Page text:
DUNDURN, Sask. — Determining a grazing and pasture formula is as much art as it is science.
“The blend that would be right for one may not be right for the next person,” said Nadia Mori, Saskatchewan Agriculture range management extension specialist based in Watrous, Sask.
Producers thinking about establishing an expensive new grazing stand must be certain they are clear on several key issues, including the nutritional requirements of the animals to be grazed, the site’s environmental conditions and whether the stand will be for grazing, hay or dual purpose, she said during the healthy sheep and goat field day in Dundurn earlier this summer.
Nutritional requirements and dietary preferences for sheep and goats are not the same. Sheep favour forage while goats tend to browse.
Whether producers are grazing sheep, goats, cattle or any combination, they need to know if they want hay, grazing or a dual-purpose stand before choosing different plant species.
Then they need to know their specific environmental limitations or conditions: expected moisture levels, soil zone and salinity.
Experience using certain grass and forage species can also be a factor. Many producers avoid Russian wild rye, for example.
“Some people just hate it with a passion. Some people like it a lot and it fits into their situation,” Mori said.
Grazing systems can use grass to provide bulk and roughage, but legumes, such as alfalfa, are used to increase protein content.
“The personal aspect comes into play because oftentimes we’ll want to include legumes like alfalfa, but producers all have very different comfort levels with alfalfa because of the bloat risk. Some producers only want very small percentages like five percent of alfalfa, while another producer is quite comfortable with 25 percent,” she said.
“You’re still having to balance that with the nutritional need of the animal in the state that the animal is at. Is it just maintenance? Is it lactation? Is it breeding period? Where is that animal at and what does it need?”
Longevity of the stand is another consideration.
“Usually if we just leave a (tame pasture) stand without rejuvenation, then after about seven years we’ll start seeing a bit of decrease in productivity,” said Mori.
“That’s because the nutrient levels will go down if we don’t add anything to it at that time.”
She said some producers chose their pasture species based on personal preference. It might be the perfect species for that land, for the desired use and for the soil limitations, but the producer may reject it because they have had a bad experience with it.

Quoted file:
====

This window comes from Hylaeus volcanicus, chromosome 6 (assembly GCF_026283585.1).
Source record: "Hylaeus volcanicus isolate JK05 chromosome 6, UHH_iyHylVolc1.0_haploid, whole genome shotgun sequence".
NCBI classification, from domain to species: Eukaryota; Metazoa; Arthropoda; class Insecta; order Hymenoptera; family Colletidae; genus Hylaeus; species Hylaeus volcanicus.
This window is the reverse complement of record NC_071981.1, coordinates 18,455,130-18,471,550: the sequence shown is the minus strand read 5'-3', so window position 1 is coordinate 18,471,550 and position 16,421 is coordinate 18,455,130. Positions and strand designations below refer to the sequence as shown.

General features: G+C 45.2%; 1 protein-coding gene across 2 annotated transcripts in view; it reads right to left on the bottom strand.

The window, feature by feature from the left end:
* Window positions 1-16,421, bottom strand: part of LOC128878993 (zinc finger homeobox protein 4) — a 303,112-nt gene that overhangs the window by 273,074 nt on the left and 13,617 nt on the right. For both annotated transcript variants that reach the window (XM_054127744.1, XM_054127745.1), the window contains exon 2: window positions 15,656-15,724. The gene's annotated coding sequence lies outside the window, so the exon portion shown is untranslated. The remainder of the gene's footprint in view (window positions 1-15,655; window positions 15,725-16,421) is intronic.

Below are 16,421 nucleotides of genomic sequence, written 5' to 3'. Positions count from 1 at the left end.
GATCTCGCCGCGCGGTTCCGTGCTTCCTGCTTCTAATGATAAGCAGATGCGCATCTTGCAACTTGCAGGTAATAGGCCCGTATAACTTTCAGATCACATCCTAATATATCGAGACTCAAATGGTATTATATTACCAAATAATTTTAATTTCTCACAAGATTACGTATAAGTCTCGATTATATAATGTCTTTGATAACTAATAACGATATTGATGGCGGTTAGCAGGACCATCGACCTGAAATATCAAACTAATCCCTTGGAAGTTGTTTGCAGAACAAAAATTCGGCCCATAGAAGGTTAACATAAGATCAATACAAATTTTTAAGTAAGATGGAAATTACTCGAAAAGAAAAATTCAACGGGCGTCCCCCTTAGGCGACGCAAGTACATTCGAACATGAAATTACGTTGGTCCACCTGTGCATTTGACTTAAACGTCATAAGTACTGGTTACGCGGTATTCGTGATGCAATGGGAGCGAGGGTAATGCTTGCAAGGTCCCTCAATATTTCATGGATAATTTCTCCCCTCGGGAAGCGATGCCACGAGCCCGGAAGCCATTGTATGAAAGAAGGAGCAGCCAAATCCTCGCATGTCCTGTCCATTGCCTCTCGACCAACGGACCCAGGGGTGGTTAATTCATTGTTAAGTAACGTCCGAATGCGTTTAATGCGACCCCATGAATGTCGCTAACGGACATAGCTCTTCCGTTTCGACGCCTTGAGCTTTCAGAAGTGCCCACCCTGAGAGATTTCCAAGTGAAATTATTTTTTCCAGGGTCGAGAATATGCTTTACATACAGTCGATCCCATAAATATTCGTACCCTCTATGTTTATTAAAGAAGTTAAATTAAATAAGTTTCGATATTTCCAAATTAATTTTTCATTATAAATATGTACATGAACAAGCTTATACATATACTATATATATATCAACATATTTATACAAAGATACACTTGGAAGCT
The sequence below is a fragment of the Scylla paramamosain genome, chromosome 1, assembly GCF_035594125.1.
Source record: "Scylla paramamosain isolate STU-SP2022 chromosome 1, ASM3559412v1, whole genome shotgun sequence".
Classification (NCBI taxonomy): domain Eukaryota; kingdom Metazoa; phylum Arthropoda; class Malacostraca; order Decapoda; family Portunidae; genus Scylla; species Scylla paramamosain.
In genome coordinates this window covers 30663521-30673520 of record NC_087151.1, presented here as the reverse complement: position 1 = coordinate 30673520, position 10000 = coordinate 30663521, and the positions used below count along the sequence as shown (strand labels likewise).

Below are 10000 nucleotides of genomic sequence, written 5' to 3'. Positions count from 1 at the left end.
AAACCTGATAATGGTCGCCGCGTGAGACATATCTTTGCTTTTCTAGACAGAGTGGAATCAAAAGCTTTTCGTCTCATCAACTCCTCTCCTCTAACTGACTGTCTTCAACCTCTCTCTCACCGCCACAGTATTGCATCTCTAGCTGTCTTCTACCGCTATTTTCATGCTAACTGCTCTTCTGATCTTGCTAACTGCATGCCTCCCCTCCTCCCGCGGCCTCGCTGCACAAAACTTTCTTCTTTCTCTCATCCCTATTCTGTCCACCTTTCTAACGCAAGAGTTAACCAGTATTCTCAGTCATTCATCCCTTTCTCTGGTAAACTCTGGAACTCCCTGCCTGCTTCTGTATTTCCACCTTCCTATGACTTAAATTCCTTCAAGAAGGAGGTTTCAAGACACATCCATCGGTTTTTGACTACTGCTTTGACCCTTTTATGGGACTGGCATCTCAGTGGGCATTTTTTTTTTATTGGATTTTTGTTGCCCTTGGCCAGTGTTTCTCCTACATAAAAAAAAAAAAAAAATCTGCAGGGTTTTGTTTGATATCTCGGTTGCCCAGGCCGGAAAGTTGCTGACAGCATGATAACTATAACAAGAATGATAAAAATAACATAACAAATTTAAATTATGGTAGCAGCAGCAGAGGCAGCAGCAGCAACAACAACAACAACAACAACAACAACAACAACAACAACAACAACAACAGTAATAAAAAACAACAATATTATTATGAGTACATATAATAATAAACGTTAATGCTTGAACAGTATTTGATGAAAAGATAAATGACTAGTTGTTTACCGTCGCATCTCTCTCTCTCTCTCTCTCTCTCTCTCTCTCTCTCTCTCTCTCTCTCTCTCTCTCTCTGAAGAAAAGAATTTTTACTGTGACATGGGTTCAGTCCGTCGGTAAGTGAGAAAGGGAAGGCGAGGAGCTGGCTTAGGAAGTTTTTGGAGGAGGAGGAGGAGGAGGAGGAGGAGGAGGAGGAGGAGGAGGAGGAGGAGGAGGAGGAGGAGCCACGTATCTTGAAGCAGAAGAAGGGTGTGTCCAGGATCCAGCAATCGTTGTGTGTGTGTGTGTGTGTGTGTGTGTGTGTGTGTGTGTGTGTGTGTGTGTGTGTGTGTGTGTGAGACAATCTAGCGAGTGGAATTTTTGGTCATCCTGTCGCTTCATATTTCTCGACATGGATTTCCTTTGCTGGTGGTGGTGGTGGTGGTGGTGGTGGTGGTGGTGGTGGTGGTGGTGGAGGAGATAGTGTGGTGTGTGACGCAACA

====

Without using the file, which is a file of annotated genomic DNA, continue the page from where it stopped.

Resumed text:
Producers can also have other reasons to select certain species.
“Maybe they need a pasture for very early in the season. Maybe they have some native pasture and they need some tame pasture to complement that. Maybe their main goal is to stabilize the soil of that field that they’re trying to seed. It may be a very saline soil or a very fragile soil and the main goal is to stabilize that,” she said.
Mori cautions against pre-mixed blends and recommends custom blends suited for specific goals.
Historically, smooth brome was the go-to grass, made popular during the 1930s to stop erosion.
However, since then different species have been bred. For example, a fast-growing meadow brome might be a better option for some pastures.
“If your stand is primarily for grazing, I would recommend meadow brome any day over the other bromes because it keeps the growing points close to the ground and tolerates the grazing and regrowth much better,” Mori said.
However, she said trying to hay meadow brome can be difficult because of its low growing point.
Mori said the Saskatchewan Forage Council website can help producers decide which species might work for them.
“They have a really great tool where you can input which soil zone you’re in, what sort of soil limitations you’re dealing with, and it spits out the grasses that would be most suited in your area,” she said.
“Still take (it) with a huge grain of salt, but it’ll at least give you an idea of what general direction to go in.”
Mori said funding is available for those eligible through the Farm Stewardship Program for seeding tame and native forages if producers are converting areas that have previously been in annual crop.